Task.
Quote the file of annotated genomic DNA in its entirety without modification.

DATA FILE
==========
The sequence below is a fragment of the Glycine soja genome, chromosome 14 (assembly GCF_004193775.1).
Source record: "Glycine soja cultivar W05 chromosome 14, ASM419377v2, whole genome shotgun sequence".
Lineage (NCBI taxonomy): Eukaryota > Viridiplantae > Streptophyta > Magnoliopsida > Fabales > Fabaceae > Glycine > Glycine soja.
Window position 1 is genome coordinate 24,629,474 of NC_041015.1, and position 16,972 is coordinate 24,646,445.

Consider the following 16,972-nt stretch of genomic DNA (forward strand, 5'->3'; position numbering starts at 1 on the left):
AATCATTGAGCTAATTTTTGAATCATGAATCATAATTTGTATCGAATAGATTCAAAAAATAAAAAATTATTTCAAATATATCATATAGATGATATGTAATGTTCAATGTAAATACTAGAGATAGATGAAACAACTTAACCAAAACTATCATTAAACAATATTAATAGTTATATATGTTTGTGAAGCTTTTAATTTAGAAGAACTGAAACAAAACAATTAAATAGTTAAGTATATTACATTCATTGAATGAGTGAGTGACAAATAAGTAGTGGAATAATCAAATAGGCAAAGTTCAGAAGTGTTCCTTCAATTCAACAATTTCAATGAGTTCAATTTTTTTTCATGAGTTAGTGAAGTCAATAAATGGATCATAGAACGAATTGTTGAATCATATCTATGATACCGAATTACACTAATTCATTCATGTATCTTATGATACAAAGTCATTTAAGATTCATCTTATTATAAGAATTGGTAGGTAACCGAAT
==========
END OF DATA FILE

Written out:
The sequence below is a fragment of the Glycine soja genome, chromosome 14 (assembly GCF_004193775.1).
Source record: "Glycine soja cultivar W05 chromosome 14, ASM419377v2, whole genome shotgun sequence".
Lineage (NCBI taxonomy): Eukaryota > Viridiplantae > Streptophyta > Magnoliopsida > Fabales > Fabaceae > Glycine > Glycine soja.
Window position 1 is genome coordinate 24,629,474 of NC_041015.1, and position 16,972 is coordinate 24,646,445.

Consider the following 16,972-nt stretch of genomic DNA (forward strand, 5'->3'; position numbering starts at 1 on the left):
AATCATTGAGCTAATTTTTGAATCATGAATCATAATTTGTATCGAATAGATTCAAAAAATAAAAAATTATTTCAAATATATCATATAGATGATATGTAATGTTCAATGTAAATACTAGAGATAGATGAAACAACTTAACCAAAACTATCATTAAACAATATTAATAGTTATATATGTTTGTGAAGCTTTTAATTTAGAAGAACTGAAACAAAACAATTAAATAGTTAAGTATATTACATTCATTGAATGAGTGAGTGACAAATAAGTAGTGGAATAATCAAATAGGCAAAGTTCAGAAGTGTTCCTTCAATTCAACAATTTCAATGAGTTCAATTTTTTTTCATGAGTTAGTGAAGTCAATAAATGGATCATAGAACGAATTGTTGAATCATATCTATGATACCGAATTACACTAATTCATTCATGTATCTTATGATACAAAGTCATTTAAGATTCATCTTATTATAAGAATTGGTAGGTAACCGAAT